Workgroup addresses closure of state schools for students with intense needs

By Melanie Asmar, Chalkbeat Colorado

Specialized Colorado schools that serve students with intense behavioral, mental health and special education needs are closing because they lack funding

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Over the past five years, the availability of specialized campuses, known as facility schools, have shrunk by 30% in Colorado. The decrease strains public school districts that rely on facility schools to help children whose needs are too great for the districts to meet. It also has devastating impacts on what a new report calls the state’s “most vulnerable students” and their families.

“These are children’s lives that are at stake here,” state Sen. Rachel Zenzinger, an Arvada Democrat who chairs the legislature’s Joint Budget Committee, told her fellow committee members in December. “We can’t afford to continue to lose any more facility schools in our state.”

Facility schools might be inside a day treatment center, a group home or a hospital. Some children live at the school while others attend during the day. The students may have major medical needs or serious emotional issues, far more than a school nurse can handle. Facility schools are charged with providing a meaningful education while also supporting and keeping children safe.

These schools are often placements of last resort — and when there isn’t space, the child may spend weeks or months at home, no longer a student. Other times they get placed out of state, far from their families and at much higher cost.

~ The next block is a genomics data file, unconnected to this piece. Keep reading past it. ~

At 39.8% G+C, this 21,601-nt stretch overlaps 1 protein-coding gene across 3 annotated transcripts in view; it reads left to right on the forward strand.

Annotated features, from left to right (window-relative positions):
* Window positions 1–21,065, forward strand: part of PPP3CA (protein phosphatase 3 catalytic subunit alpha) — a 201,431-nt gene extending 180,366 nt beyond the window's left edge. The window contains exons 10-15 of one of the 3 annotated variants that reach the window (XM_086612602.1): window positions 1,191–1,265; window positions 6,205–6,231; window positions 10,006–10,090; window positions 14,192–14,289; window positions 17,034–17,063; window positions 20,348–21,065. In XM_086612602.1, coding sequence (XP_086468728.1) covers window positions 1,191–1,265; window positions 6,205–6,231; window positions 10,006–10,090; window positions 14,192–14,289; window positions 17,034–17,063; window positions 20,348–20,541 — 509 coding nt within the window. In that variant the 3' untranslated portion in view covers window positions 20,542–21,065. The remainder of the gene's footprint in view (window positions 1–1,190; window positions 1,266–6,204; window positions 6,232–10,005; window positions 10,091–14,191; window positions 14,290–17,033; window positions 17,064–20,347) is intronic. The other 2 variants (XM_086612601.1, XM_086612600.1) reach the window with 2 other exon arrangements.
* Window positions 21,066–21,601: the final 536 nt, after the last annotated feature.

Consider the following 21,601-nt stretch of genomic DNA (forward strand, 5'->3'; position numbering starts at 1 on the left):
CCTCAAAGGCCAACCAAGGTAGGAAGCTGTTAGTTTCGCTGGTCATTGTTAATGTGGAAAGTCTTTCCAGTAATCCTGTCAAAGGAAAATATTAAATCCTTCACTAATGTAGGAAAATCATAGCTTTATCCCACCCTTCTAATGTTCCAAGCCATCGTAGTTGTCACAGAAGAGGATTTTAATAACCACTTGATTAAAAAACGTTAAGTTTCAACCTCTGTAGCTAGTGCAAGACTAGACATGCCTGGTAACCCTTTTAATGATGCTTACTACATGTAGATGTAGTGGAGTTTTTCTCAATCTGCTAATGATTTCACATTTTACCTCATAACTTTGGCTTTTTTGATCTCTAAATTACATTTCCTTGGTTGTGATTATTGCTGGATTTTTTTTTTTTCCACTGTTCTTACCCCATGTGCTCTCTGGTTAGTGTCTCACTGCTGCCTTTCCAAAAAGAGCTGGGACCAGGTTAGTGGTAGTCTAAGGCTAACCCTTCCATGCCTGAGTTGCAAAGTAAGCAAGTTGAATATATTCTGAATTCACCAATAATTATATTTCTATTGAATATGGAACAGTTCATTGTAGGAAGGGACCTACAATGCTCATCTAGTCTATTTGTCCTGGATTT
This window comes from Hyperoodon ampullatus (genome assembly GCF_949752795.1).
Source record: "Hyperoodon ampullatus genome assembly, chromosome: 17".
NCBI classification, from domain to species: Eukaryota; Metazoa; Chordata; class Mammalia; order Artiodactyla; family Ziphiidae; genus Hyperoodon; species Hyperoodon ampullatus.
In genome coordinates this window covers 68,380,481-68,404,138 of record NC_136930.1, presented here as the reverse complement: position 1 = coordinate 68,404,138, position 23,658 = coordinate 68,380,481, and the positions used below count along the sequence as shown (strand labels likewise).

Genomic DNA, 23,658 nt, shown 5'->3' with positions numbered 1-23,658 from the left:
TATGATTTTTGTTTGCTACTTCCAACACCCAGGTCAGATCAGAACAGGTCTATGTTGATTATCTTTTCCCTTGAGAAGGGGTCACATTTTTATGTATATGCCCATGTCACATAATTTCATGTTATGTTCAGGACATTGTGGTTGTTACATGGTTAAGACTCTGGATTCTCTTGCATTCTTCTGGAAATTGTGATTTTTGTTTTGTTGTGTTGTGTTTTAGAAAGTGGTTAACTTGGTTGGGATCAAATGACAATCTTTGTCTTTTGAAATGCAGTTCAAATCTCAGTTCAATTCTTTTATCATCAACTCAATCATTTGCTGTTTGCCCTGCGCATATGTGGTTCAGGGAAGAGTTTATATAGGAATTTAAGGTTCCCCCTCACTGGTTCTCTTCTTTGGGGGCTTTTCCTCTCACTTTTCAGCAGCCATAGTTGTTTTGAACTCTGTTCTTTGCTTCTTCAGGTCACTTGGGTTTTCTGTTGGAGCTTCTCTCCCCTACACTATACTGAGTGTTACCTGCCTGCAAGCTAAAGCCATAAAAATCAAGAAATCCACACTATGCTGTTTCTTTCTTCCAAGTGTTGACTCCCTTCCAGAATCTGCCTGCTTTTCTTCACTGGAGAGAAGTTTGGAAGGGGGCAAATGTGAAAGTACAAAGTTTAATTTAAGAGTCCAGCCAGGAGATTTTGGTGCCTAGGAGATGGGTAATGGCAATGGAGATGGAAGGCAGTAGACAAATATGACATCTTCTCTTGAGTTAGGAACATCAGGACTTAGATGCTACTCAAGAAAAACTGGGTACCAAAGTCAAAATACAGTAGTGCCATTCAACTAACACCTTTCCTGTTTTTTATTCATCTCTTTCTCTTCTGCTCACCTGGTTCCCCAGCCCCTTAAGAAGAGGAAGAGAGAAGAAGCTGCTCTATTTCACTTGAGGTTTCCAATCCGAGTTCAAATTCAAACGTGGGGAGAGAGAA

Photo of a large group of high-school aged students, all wearing blue t-shirts and raising their arms in celebration, pose standing or seated in a grassy area
Students at Tennyson Center for Children. Photo by Greater Glendale Chamber of Commerce

Last year, Colorado lawmakers created a workgroup to address the problems facing facility schools. The group, made up of 30 public school educators, facility school staff members, state officials and others, released a set of recommendations, including:

  • Changing the way facility schools are funded. Right now, the schools are paid per student for the days they attend. In the 2021-22 school year, the daily rate was $53.19 per student per day and an additional $114 for each student receiving special education services. Students come and go often, and the schools need more reliable funding. The work group recommended funding each school at a baseline amount to cover the staffing costs to keep the school open.
  • Helping facility schools share services. Many of them are small, struggling to pay for non-educational needs, like custodial or food services. The work group recommended creating a grant program that would allow the schools to collectively buy custodial services, for example, to take advantage of economies of scale.
  • Training school districts to better serve students with intense needs. This recommendation would create a technical assistance center in the Colorado Department of Education that could help school districts keep more students in local schools rather than sending them to facility schools. This could be especially helpful for rural districts far from the Front Range where most facility schools are located.
  • Expanding the types of campuses that can become facility schools. For example, some existing programs for students with disabilities told the work group that becoming licensed as a facility school would require them to hire clinical staff their students don’t need. The work group recommended broadening the definition of a facility school and making the licensure process less cumbersome.